President Obama will come to Massachusetts Sunday to help bolster Martha Coakley, the Democratic nominee for the US Senate seat formerly held by Ted Kennedy. But the move could help challenger Scott Brown.
Former Vice President Dick Cheney has been the Obama administration's chief critic, often fueling talk show hosts like Rush Limbaugh. But by agreeing to help President Obama raise money for victims of the Haiti earthquake, George W. Bush is playing by more genteel political rules.
Obama, Bush, and Clinton vow to help Haiti rebuild and, in Clinton’s words, ‘escape its history.’ The three Presidents also appeared to put some of their own history behind them.
As Haiti earthquake relief efforts continued, President Barack Obama joined with predecessors George W. Bush and Bill Clinton to appeal for donations and sent Secretary of State Hillary Rodham Clinton to the Caribbean nation.
Red tape and limited savings are hampering the much-lauded $75-billion mortgage modification plan. A new round of government help may be on the way as foreclosures are expected to reach 3 million in 2010.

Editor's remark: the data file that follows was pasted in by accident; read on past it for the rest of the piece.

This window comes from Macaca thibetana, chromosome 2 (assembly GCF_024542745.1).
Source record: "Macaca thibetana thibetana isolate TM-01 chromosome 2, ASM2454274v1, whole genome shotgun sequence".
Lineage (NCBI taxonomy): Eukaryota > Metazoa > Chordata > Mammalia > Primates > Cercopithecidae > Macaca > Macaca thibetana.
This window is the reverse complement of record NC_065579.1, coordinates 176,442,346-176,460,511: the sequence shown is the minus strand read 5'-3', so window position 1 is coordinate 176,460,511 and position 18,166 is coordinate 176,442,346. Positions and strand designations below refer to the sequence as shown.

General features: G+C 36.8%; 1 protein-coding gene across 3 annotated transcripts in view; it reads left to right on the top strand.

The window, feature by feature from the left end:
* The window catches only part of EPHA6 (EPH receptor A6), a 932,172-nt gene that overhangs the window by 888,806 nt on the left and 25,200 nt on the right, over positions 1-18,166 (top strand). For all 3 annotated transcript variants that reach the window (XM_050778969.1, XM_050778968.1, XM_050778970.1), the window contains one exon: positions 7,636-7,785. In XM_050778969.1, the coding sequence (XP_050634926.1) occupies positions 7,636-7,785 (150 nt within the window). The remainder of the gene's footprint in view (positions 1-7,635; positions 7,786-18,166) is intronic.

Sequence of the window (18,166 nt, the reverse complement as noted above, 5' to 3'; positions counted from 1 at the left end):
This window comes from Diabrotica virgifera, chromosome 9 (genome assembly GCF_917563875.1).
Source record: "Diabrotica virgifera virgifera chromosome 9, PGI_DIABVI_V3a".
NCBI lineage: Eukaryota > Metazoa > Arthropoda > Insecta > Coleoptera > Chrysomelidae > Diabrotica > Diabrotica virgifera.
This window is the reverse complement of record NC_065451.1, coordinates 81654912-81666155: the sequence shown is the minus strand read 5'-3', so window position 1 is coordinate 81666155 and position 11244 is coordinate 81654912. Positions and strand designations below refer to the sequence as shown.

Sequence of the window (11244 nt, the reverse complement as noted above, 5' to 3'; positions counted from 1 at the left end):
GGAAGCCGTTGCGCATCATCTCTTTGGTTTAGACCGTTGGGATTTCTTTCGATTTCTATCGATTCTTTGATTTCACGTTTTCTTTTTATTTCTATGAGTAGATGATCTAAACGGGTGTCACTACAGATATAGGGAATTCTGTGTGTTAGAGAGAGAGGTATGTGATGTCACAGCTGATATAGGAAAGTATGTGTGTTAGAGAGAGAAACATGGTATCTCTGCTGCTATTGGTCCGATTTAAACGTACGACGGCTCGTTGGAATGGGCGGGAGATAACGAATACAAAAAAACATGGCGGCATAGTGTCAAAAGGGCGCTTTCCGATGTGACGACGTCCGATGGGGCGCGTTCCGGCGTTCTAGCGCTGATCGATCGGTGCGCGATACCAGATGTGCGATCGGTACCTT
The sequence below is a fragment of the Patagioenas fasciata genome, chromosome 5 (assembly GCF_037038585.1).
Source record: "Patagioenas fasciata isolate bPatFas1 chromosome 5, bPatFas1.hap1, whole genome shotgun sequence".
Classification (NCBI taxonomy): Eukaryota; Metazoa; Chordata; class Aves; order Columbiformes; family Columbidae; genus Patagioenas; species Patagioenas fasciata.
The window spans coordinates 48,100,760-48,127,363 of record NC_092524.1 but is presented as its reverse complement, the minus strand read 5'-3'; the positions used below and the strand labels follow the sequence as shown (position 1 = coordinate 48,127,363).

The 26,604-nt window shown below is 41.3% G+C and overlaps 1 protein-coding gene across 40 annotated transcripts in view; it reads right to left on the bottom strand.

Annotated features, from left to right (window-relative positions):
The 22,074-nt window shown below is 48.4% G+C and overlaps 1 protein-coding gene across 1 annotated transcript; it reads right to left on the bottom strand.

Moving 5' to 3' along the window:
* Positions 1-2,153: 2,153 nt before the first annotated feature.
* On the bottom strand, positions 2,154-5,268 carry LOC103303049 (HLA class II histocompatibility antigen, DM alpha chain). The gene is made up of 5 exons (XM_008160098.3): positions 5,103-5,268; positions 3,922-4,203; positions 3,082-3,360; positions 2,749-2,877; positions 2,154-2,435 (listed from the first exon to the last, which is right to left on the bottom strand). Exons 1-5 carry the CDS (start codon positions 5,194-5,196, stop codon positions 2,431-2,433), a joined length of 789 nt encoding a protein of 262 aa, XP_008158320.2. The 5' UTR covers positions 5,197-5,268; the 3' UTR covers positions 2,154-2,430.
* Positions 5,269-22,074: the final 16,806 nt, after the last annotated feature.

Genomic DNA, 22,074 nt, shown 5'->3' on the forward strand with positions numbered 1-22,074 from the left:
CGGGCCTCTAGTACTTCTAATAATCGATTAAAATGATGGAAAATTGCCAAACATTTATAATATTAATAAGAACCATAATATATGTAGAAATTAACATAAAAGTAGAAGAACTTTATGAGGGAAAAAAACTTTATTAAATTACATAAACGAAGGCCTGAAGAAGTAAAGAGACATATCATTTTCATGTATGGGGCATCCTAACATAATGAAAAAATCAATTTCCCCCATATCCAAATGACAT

Win or lose, Martha Coakley’s Massachusetts senate race campaign will influence Democratic strategy in a tough election year. And the result could have major impact on Obama’s agenda.
The Department of Homeland Security said it would offer Haitians who were here illegally before Tuesday's earthquake temporary protected status (TPS). Haiti has 100,000 people living in the US illegally.
Bill Clinton was on the stump Friday for Democrat Martha Coakley, who’s now trailing Republican Scott Brown in the Massachusetts Senate race. President Obama will campaign there Sunday.
The United States is expected Saturday to push for more sanctions against Iran, as Tehran refuses to discuss its nuclear program. But China signals it will resist the idea, especially if new sanctions will be targeted at agents clamping down on the Iranian protest movement.